Typically if the auction is held properly junior liens will be wiped from the property title (not from the borrower being foreclosed on...but the property)

2nd and junior position mortgages, such as home equity loans, etc...
Credit Card Judgments recorded after the foreclosing mortgage
Personal Judgments recorded after the foreclosing mortgage
Mechanic's Liens recorded after the foreclosing mortgage

Typically, Federal, State, Utility, and Child Support liens will survive.


Always consult and attorney, but this is a good rule of thumb.

how is it determined if a lien or mortgage gets wiped out or left with the property

Originally posted by @Sarah Afflerbach:

Typically if the auction is held properly junior liens will be wiped from the property title (not from the borrower being foreclosed on...but the property)

2nd and junior position mortgages, such as home equity loans, etc...
Credit Card Judgments recorded after the foreclosing mortgage
Personal Judgments recorded after the foreclosing mortgage
Mechanic's Liens recorded after the foreclosing mortgage

Typically, Federal, State, Utility, and Child Support liens will survive.


Always consult and attorney, but this is a good rule of thumb.

 this makes absolutely no sense about the child support liens surviving.  maybe they are paid out if there's any profit remaining. but to stick a bank/investor for some parent that can't pay $25k, well, if that were the case, banks would be out of business. :) 

Originally posted by @Joel Owens :

Most auctions are overrated. You would do much better associating with power REO brokers and making low offers on properties with clean titles already that you can close quick.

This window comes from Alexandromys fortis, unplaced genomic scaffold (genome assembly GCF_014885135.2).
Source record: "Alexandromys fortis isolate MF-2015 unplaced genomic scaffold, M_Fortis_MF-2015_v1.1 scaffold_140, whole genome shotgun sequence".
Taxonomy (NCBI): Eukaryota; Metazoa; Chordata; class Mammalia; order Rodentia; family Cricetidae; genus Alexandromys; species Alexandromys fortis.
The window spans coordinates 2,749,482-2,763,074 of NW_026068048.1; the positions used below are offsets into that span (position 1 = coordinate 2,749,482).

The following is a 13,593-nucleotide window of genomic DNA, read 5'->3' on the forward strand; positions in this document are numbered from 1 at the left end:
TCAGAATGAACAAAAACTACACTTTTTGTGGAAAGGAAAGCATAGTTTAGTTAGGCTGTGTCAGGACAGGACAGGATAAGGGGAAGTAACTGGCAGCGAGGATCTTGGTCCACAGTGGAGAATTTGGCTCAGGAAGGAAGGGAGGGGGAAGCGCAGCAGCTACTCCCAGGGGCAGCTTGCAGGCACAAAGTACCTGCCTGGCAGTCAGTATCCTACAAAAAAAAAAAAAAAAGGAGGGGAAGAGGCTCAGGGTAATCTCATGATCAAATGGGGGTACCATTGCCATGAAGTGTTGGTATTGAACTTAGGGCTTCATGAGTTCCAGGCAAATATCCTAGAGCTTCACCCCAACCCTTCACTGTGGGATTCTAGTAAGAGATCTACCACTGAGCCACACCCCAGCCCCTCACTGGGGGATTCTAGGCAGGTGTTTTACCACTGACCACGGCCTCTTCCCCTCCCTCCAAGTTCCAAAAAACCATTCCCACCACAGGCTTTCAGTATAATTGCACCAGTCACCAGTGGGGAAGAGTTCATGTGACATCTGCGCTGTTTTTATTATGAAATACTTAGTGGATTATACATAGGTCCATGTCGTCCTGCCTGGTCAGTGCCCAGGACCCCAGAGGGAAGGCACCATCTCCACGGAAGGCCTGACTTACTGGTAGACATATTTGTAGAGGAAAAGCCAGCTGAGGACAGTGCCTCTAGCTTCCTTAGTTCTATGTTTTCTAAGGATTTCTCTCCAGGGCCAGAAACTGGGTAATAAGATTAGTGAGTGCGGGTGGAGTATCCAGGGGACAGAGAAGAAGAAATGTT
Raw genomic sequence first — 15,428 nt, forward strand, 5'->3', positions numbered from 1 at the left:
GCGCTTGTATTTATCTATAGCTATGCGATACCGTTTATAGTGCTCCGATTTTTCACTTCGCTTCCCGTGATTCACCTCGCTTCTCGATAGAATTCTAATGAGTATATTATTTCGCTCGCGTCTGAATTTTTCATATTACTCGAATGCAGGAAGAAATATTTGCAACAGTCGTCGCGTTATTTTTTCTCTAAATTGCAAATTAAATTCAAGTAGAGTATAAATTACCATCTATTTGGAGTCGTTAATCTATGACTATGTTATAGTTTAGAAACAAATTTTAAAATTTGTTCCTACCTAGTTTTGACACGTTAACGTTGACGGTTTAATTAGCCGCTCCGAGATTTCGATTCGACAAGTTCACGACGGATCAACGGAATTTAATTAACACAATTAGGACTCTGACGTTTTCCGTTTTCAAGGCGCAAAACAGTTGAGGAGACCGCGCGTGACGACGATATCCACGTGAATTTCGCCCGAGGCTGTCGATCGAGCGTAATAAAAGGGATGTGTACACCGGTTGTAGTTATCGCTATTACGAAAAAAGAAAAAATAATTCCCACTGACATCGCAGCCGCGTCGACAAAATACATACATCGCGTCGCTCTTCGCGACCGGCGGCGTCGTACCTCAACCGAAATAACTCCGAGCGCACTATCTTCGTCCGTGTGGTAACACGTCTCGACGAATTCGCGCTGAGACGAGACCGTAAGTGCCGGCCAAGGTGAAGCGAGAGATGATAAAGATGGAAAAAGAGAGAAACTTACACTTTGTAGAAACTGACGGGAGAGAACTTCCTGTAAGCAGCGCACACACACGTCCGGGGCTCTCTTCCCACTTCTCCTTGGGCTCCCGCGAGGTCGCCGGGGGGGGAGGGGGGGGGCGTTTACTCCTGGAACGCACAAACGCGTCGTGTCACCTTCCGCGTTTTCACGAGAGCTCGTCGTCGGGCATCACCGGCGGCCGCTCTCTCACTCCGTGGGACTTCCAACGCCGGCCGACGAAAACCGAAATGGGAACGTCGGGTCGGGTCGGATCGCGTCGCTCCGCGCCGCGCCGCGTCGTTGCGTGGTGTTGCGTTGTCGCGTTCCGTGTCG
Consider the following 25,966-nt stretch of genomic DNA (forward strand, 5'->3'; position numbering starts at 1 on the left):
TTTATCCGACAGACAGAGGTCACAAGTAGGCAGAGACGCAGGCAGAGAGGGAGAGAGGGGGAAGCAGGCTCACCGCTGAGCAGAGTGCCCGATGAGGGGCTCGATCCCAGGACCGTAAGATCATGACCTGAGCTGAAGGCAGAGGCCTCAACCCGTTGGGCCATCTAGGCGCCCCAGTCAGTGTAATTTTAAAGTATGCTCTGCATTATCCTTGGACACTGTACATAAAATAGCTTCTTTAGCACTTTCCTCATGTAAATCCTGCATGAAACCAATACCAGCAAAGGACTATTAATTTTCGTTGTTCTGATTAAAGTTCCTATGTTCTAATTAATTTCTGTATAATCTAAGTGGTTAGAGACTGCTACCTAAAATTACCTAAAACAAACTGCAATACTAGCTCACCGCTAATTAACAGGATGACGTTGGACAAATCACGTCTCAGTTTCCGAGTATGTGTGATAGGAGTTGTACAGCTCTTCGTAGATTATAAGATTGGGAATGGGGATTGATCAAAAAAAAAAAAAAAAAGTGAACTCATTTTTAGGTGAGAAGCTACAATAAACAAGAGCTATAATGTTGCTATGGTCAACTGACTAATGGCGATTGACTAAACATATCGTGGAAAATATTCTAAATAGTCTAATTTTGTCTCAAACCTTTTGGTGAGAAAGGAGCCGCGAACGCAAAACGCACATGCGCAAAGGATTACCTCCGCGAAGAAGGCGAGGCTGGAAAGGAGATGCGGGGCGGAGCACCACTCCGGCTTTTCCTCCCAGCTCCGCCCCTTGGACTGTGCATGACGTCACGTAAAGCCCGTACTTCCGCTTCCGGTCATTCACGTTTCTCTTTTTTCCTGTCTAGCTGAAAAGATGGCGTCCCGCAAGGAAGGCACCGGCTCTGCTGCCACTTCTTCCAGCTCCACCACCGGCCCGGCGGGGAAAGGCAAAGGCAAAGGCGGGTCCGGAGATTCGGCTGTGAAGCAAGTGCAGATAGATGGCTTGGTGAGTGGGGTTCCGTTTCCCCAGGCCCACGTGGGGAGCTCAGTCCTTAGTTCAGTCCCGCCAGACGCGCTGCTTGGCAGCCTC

@joel owens  120% false. some of the best deals are at the sheriff sale.

Scott every area is different with process and available product. My response was from over 5 years ago.

Different time then when REO brokers carried a lot of inventory. Most lenders these days like short sales over foreclosing.

In my area the courthouse steps every property the lender almost starts at close to market value or it gets bid up.  

Looking at a bank auction in Florida. Property also had a HOA auction which was already sold 12/20/16, actually went back to HOA for $1,700. In this case, I assume HOA will try all means to collect its monies from future property owner resulting from bank foreclosure sale. Any idea if by HOA being current owner holding Certificate of Title due to HOA auction sale with amount $ 1,700, if they are legally entitled to pursue collection of amounts shown in actual final judgement of HOA foreclosure which was $ 10,336, meaning to collect such monies from future winner of bank auction?

@Silvana Elejalde Yes, the uncollected hoa balance survives, and they will collect.  Also check for back taxes.

Thanks Wayne! That's what I thought and I included the $ 10,336 provision in my numbers.

Yes, always checking on back prop. taxes as well.

I noticed IRS tax liens sometimes get paid by owners before going to auction, and the payment does not seem to include interests. Does the IRS not collect any interests? Do you have any info on this? I found other auction cases with IRS tax liens, just including the original lien amount in my provisions...